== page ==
Rights body urges Bangladesh not to force Rohingya to move to island
By Md. Kamruzzaman
DHAKA, Bangladesh (AA): Human rights watchdog Fortify Rights urged Bangladesh on Sunday not to pressure Rohingya Muslim refugees to move to a remote island in the southern Bay of Bengal.
“The Bangladesh government should prevent coercive and involuntary transfers of Rohingya refugees from mainland camps to the isolated and flood-prone island of Bhasan Char,” it said in a statement.
Bangladeshi authorities on Sunday relocated 1,287 more Rohingya from mainland camps to the island, taking the total number of the stateless people in the concrete settlements on the island to nearly 21,000, according to official records.
Nearly 1.2 million Rohingya are currently living in the 34 congested refugee camps in Bangladesh’s southern district of Cox’s Bazar, most of whom fled a brutal military crackdown in their home country of Myanmar’s Rakhine state in August 2017.
Bangladesh has built 1,400 big cluster houses four feet above the ground with concrete blocks and 120 multi-storied cyclone shelters on the island. Each cluster house is made up of 16 rooms.
Spending over $350 million from its domestic resources, the Muslim-majority country has developed a resettlement project on 13,000 acres (5,261 hectares) for temporarily resettling 100,000 Rohingya Muslims.
According to official sources, the silt island is located 50 kilometers (31 miles) off Bangladesh’s southwestern coast and nearly 193 kilometers (120 miles) south of the capital Dhaka.
“Testimonies and videos obtained by Fortify Rights reveal patterns of coercive and involuntary transfers, including needless family separation,” said the rights body.
The statement added that such transfers of Rohingya refugees to Bhasan Char violate an agreement signed on Oct. 9, 2021 by Bangladesh and the UN Refugee Agency (UNHCR).
“Refugees have rights, and the Bangladesh government and UN Refugee Agency have a responsibility to ensure those rights and prevent abusive, coercive transfers to Bhasan Char,” said Ismail Wolff, regional director of Fortify Rights.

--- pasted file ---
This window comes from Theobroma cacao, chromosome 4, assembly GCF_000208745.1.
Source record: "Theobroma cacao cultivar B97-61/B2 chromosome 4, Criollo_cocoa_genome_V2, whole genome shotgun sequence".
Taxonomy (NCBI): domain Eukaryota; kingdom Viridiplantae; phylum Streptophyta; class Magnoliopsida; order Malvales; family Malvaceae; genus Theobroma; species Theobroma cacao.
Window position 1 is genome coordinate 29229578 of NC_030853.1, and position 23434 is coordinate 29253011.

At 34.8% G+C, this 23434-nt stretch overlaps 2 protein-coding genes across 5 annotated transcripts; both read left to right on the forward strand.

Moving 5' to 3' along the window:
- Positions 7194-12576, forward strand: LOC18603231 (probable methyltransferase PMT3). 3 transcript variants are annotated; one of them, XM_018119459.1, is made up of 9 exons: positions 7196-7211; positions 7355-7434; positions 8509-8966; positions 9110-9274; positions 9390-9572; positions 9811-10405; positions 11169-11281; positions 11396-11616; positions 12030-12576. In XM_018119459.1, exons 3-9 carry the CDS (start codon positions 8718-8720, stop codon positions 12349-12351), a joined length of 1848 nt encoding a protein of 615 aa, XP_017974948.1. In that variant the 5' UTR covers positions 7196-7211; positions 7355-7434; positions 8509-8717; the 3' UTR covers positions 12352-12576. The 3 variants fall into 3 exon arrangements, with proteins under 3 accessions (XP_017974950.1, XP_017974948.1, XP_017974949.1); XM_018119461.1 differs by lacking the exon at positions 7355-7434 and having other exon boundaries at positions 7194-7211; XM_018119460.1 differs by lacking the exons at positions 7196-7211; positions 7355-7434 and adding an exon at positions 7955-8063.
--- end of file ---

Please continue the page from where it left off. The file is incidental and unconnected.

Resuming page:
“It’s cruel and inhumane to separate these families of genocide survivors,” he added.
Bangladesh denies charges
Speaking to Anadolu Agency, Miah Md. Mainul Kabir, director general of the Myanmar wing at Bangladesh’s Foreign Ministry, said the entire relocation process is being conducted on a voluntary basis.
“Rohingya who are willing to shift to the better living settlements on the island have been relocated without any force,” he said.
Regarding Fortify Rights’ statement, he said the report was “baseless” and none of the concerned Bangladeshi offices were contacted before preparing such a report.
“Even in the latest team, there are an additional 90 members of Rohingya who have been allowed to visit the island, and they will return to the mainland camps and later can be shifted if they feel secure,” he added.
Kabir said that two batches of Rohingya who were earlier relocated to Bhasan Char had recently visited their relatives in the mainland camps and again returned to Bhasan Char on their own.
“We have developed a better living environment for Rohingya spending our own money until their peaceful and dignified repatriation to their home country,” he added.
[Archive Photo: Bangladesh begins resettling Rohingya refugees on disputed island Bhasan Char Island off the Bay of Bengal on 4 December 2020. Photographer: Stringer/AA]
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